Have you ever had one of those songs that gets stuck in your head and never ever leaves? The kind of song that digs in deep and becomes a part of your heart and soul, an audio extension of your very being? Sure you have. We all have. These are the kinds of songs played during first dances at weddings, or played in tribute to lost friends and family at funerals, or copied and burned on to every conceivable mixtape and playlist you could ever hope to make. The songs that always make the cut. The songs on repeat. We all have them. I have a ton. Welcome back to Endless Loop.
“Quicksand” by David Bowie
“I’m closer to the Golden Dawn, immersed in Crowley’s uniform, of imagery.”
Throughout his long and storied career, David Bowie’s lyrics have almost always been ripe and ready to dissect, discuss, and devour. Drawing heavily on the works of Nietzsche, Buddhism, and Occultism, “Quicksand,” one of the standout tracks on 1971’s virtually flawless Hunky Dory LP, is an absolute model of the potential that songwriting has to evoke deep, philosophical thought and debate. In so many ways, it is the poetry of the modern masses…when done correctly. The song’s lush production, acoustic guitar, and string and piano arrangements make for a beautiful listen as well, a kind of sugarcoated pill to make the philosophy study easier to swallow or comprehend.
At first glance “Quicksand” seems to be a rebuttal of religion, maybe even some kind of quasi middle finger directed at the pulpit. But it’s actually so much more. Bowie is not so much about condemning religious thought or parables, but rather opting to let go of one’s preconceived notions on life and the world, a mind opening, view altering schism to our way of thinking. The song employs principles derived from Buddhism, focusing on creating a purposed existence for oneself, seeking harmony and transcendence in our love for the earth, each other, and life in general. To do so, one needs to let go of the otherworldliness of the divine, or of the soul, or of the self.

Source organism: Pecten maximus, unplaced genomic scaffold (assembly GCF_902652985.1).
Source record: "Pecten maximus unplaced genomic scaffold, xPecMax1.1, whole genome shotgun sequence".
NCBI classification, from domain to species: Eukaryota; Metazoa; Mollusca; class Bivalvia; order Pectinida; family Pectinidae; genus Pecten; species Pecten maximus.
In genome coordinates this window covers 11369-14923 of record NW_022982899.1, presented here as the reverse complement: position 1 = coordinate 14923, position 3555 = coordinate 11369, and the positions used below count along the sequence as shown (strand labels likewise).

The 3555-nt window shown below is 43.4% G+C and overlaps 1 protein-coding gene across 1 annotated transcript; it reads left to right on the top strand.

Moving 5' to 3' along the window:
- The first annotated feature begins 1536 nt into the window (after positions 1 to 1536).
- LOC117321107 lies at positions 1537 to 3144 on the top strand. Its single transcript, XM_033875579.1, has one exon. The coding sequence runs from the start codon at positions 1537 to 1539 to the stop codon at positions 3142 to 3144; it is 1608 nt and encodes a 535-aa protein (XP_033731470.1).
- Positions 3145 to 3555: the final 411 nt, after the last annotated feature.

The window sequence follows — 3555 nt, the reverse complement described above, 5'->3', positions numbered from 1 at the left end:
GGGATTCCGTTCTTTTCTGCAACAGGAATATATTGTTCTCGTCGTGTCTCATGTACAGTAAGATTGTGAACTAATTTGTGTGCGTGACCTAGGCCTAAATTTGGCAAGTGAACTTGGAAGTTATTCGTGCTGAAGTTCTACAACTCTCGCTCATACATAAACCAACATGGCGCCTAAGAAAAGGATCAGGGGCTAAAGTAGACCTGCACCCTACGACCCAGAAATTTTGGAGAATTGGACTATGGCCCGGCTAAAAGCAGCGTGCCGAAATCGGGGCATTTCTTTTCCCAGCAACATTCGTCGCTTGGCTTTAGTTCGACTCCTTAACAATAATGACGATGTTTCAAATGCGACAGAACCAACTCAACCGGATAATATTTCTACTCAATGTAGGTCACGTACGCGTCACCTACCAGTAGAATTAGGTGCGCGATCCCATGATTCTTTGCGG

“I’m not a prophet or a stone-age man, just a mortal with the potential of a superman.”
Bowie wrestles with the concepts of Nietzsche’s Übermensch and Aleister Crowley’s brand of Thelemic mysticism, different paths of existential thought to explore and discover, alternate routes to uncovering true purpose. He seems to weigh in on the pros and cons, practically declaring himself an “overman,” but also minding his own fear of the “total goal” that any line of thinking may ultimately land upon. He accepts a path or ism, and then just as soon questions it or rejects it, his heart, mind, and soul racing in a million directions at once.
It’s all too much.
“And I ain’t got the power anymore.”
Bowie is searching for answers…and finding plenty, but also none at all. He’s searching for reason in man-made constructs and ideas and beliefs, and feeling the weight of all of his thoughts. He feels like he’s sinking in the quicksand of it all. But most importantly, he’s thinking. He’s questioning everything. He’s exploring. And he’s open and accepting, even while investigating and critiquing any and all manner of religion, creed, or existential theory. As so should we all. It’s important to learn, and to discover, and to love. Don’t succumb to the rigidity of theocratic ideology…or even to its antithesis. Think for yourself and just live until you die. Maybe one day we’ll all see the space baby.
“Don’t believe in yourself. Don’t deceive with belief. Knowledge comes with death’s release.”
Maybe I’m over thinking all of this. It’s really just a beautiful song. Listen below.
From a bunker somewhere in Central Texas, Thomas H. Williams spends most of his time with his wife, his two sons, and his increasingly neurotic dog. He listens to a lot of music, drinks a lot of excellent beers, and gets out from time to time. For even more shenanigans, visit heavenisanincubator.blogspot.com.